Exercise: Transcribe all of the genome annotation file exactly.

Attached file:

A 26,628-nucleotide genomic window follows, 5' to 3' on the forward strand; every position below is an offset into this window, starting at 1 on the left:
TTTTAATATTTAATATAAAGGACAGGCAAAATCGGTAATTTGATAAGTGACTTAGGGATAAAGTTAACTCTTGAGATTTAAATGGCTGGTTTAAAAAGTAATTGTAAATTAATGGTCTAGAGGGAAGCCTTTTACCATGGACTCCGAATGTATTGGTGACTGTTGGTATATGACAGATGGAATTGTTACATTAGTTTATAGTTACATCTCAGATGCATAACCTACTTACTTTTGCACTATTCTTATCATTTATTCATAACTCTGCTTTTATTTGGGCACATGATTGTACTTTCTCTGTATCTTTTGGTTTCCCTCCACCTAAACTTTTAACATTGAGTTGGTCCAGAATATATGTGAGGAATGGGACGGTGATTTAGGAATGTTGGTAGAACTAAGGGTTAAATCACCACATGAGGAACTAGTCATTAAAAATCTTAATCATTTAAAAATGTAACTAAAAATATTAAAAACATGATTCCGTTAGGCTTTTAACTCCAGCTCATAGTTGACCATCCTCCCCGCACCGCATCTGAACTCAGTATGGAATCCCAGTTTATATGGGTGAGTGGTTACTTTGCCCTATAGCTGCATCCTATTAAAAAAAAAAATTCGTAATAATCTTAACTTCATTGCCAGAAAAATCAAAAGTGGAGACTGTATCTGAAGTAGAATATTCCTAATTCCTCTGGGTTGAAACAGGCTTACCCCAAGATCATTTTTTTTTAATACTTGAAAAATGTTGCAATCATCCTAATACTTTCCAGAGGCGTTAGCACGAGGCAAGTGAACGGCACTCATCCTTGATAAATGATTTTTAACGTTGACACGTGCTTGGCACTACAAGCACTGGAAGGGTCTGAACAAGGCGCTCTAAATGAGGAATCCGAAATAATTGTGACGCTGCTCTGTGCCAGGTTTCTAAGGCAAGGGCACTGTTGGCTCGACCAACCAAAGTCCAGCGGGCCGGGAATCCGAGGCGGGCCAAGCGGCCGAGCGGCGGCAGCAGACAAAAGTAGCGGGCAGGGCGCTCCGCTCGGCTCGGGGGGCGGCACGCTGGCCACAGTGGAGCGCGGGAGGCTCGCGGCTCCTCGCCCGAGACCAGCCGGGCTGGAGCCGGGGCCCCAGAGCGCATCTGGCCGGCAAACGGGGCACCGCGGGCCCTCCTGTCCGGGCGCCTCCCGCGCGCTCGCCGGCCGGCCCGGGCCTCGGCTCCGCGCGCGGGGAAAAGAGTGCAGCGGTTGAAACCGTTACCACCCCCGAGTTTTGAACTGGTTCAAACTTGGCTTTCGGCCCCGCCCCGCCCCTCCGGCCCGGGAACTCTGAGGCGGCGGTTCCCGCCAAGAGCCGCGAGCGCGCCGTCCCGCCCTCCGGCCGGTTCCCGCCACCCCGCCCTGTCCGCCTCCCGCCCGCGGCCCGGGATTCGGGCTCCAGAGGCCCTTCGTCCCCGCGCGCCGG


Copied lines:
A 26,628-nucleotide genomic window follows, 5' to 3' on the forward strand; every position below is an offset into this window, starting at 1 on the left:
TTTTAATATTTAATATAAAGGACAGGCAAAATCGGTAATTTGATAAGTGACTTAGGGATAAAGTTAACTCTTGAGATTTAAATGGCTGGTTTAAAAAGTAATTGTAAATTAATGGTCTAGAGGGAAGCCTTTTACCATGGACTCCGAATGTATTGGTGACTGTTGGTATATGACAGATGGAATTGTTACATTAGTTTATAGTTACATCTCAGATGCATAACCTACTTACTTTTGCACTATTCTTATCATTTATTCATAACTCTGCTTTTATTTGGGCACATGATTGTACTTTCTCTGTATCTTTTGGTTTCCCTCCACCTAAACTTTTAACATTGAGTTGGTCCAGAATATATGTGAGGAATGGGACGGTGATTTAGGAATGTTGGTAGAACTAAGGGTTAAATCACCACATGAGGAACTAGTCATTAAAAATCTTAATCATTTAAAAATGTAACTAAAAATATTAAAAACATGATTCCGTTAGGCTTTTAACTCCAGCTCATAGTTGACCATCCTCCCCGCACCGCATCTGAACTCAGTATGGAATCCCAGTTTATATGGGTGAGTGGTTACTTTGCCCTATAGCTGCATCCTATTAAAAAAAAAAATTCGTAATAATCTTAACTTCATTGCCAGAAAAATCAAAAGTGGAGACTGTATCTGAAGTAGAATATTCCTAATTCCTCTGGGTTGAAACAGGCTTACCCCAAGATCATTTTTTTTTAATACTTGAAAAATGTTGCAATCATCCTAATACTTTCCAGAGGCGTTAGCACGAGGCAAGTGAACGGCACTCATCCTTGATAAATGATTTTTAACGTTGACACGTGCTTGGCACTACAAGCACTGGAAGGGTCTGAACAAGGCGCTCTAAATGAGGAATCCGAAATAATTGTGACGCTGCTCTGTGCCAGGTTTCTAAGGCAAGGGCACTGTTGGCTCGACCAACCAAAGTCCAGCGGGCCGGGAATCCGAGGCGGGCCAAGCGGCCGAGCGGCGGCAGCAGACAAAAGTAGCGGGCAGGGCGCTCCGCTCGGCTCGGGGGGCGGCACGCTGGCCACAGTGGAGCGCGGGAGGCTCGCGGCTCCTCGCCCGAGACCAGCCGGGCTGGAGCCGGGGCCCCAGAGCGCATCTGGCCGGCAAACGGGGCACCGCGGGCCCTCCTGTCCGGGCGCCTCCCGCGCGCTCGCCGGCCGGCCCGGGCCTCGGCTCCGCGCGCGGGGAAAAGAGTGCAGCGGTTGAAACCGTTACCACCCCCGAGTTTTGAACTGGTTCAAACTTGGCTTTCGGCCCCGCCCCGCCCCTCCGGCCCGGGAACTCTGAGGCGGCGGTTCCCGCCAAGAGCCGCGAGCGCGCCGTCCCGCCCTCCGGCCGGTTCCCGCCACCCCGCCCTGTCCGCCTCCCGCCCGCGGCCCGGGATTCGGGCTCCAGAGGCCCTTCGTCCCCGCGCGCCGG